• Data from the World Health Organization shows that out of the 421 suicide cases in Kenya in 2017, 330 involved men.
• Patriarchy entails the control by men of a disproportionately large share of power.
Men are three times more likely to kill themselves than women due to harmful stereotypes about what it means to be a man.
This is according to the lobby HeForShe, which was formed by the United Nations as a global solidarity movement for gender equality.
Speaking to the Star on the phone, Chris from Nairobi who works in public relations, said men are more likely to kill themselves because they are not allowed to have open spaces where they can talk.
He said should they speak out about their problems, they are mocked because they are not behaving the way men should.
"Remember when Wetang'ula was supposedly beaten by his wife, he was mocked on social media... society has a belief that men should tough it out and be strong because they are the anchors of their families," Chris said.
He said when he was faced with unemployment, he avoided going to certain spaces because he would be judged for not being as successful as his peers.
"Depression kicks in when you cannot find anyone to turn to and because you are not supposed to show any signs of weakness, all these things accumulate and even friends are not able to provide that space or council you require," he said.
Data from the World Health Organization shows that out of the 421 suicide cases in Kenya in 2017, 330 involved men.
Additionally, the suicide mortality rate for men in 2000 was seven per cent per 100,000 population compared to women (1.9).
In 2016, the rate dropped to 5.1 per cent for men and 1.2 per cent for women.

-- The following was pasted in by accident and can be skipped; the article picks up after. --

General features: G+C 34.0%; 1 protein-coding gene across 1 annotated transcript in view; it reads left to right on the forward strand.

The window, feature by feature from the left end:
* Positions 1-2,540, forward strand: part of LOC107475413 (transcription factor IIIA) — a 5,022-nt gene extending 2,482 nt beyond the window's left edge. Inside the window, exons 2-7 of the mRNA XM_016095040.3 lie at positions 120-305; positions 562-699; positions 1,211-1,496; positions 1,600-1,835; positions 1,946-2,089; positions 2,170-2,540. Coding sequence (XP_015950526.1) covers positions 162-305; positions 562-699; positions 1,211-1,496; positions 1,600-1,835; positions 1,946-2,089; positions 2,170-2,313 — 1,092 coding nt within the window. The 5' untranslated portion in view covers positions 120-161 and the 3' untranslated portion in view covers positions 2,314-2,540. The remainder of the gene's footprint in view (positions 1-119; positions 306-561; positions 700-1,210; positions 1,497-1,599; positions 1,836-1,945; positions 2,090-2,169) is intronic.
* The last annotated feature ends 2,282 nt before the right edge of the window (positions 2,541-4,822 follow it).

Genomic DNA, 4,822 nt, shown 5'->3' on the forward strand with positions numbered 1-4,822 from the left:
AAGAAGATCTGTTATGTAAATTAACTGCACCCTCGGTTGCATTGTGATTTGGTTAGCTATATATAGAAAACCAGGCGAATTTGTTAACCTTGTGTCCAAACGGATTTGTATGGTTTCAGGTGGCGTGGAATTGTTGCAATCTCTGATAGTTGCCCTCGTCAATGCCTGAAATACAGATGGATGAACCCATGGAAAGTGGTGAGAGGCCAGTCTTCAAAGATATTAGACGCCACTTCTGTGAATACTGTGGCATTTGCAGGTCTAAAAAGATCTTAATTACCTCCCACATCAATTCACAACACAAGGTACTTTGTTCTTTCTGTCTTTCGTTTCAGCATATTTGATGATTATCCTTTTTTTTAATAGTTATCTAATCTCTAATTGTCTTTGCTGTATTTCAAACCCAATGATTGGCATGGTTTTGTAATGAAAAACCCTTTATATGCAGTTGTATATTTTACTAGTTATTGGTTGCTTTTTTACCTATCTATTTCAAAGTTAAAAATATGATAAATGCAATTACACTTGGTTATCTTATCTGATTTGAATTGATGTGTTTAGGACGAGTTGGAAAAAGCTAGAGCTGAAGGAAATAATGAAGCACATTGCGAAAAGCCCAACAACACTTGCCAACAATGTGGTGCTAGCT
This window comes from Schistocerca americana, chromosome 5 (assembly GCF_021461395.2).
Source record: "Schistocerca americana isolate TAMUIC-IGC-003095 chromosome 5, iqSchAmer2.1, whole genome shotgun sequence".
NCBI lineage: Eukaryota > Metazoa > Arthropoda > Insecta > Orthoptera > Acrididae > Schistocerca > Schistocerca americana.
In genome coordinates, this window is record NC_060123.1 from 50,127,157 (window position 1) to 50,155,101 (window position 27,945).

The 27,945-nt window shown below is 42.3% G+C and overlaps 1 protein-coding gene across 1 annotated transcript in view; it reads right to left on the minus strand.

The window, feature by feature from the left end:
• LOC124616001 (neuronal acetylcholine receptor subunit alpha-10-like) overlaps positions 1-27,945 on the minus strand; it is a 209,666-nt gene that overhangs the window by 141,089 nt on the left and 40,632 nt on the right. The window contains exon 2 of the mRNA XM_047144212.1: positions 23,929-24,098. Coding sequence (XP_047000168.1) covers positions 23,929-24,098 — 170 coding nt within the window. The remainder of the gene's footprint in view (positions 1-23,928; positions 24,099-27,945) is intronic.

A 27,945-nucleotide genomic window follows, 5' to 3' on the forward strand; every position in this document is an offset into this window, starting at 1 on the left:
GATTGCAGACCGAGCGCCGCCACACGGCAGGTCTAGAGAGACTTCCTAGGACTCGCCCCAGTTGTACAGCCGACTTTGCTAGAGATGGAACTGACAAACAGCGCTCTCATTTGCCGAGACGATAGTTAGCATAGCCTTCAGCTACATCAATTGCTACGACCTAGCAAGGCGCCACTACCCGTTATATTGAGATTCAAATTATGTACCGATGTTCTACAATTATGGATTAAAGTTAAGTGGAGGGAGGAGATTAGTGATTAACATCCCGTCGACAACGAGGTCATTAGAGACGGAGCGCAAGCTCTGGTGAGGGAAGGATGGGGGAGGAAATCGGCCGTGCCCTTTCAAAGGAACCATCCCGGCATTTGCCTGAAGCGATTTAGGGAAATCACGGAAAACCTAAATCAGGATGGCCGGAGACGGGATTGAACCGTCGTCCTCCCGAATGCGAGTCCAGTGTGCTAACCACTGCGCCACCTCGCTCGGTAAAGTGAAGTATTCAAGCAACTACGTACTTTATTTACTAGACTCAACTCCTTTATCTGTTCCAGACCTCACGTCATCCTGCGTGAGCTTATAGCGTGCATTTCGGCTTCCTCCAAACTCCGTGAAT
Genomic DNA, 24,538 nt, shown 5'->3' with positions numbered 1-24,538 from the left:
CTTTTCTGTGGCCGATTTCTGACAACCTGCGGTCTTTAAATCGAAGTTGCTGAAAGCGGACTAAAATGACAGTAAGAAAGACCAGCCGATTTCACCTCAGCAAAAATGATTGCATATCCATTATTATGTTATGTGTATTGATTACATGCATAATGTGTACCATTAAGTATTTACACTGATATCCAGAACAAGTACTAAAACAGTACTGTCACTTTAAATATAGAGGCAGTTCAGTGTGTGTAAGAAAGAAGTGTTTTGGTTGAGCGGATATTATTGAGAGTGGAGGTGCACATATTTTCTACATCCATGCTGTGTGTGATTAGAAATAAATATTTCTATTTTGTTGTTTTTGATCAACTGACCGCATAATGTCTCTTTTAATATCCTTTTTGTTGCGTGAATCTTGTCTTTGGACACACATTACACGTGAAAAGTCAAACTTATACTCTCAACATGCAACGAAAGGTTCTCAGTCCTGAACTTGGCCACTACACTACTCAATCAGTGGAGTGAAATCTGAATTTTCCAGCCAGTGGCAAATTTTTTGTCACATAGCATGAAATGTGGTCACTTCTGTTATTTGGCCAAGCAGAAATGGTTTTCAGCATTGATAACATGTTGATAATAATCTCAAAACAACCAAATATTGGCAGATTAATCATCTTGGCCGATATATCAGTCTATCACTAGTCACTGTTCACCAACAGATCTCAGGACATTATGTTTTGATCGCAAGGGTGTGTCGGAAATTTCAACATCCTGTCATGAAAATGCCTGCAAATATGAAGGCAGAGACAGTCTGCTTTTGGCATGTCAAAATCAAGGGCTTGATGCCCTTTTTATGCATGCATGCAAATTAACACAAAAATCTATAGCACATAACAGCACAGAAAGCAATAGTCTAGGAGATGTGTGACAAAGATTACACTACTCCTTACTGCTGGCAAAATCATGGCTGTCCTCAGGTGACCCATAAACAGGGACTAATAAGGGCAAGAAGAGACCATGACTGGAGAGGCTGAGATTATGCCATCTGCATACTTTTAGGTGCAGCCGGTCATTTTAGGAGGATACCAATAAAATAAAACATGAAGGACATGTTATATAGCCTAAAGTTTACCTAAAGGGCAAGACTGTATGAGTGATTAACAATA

Chris said men often resort to sex and drugs for comfort since they are led to believe this will help them solve their internal problems.
Human rights lawyer and gender expert Steff Musho said the traditional ideals of masculinity, perpetuated by patriarchy, place unrealistic expectations on men.
Miriam-Webster describes patriarchy as a social organisation marked by the supremacy of the father in the clan or family, the legal dependence of wives and children, and the reckoning of descent and inheritance in the male line broadly.
Patriarchy entails control by men of a disproportionately large share of power.
"They hold inter alia, that 'real' men should not express emotions through crying. From an early age, boys are taught not to cry and as they grow older they are expected to 'man up' as a solution to problems that they face.
They then start to suppress their emotions and become less open about sharing their feelings. This includes rejecting the option of seeking professional help for their mental well-being," she said.
Musho said that because society has little regard for women and relegates them to the periphery when it comes to a wide range of issues including economic empowerment, the sole responsibility of provision has traditionally rested on men.
"This heavy expectation is undoubtedly a source of stress. Hard economic times such as the ongoing Covid-19 pandemic exacerbate the situation, resulting in substance abuse, anxiety, and depression - and in worst-case scenarios, suicide. The statistics are cause for concern," she said.
"To improve the quality of life for men, including their mental well-being, we must then stop reinforcing dead stereotypes of masculinity and support feminists as they work to dismantle the patriarchy including, these toxic ideals of masculinity."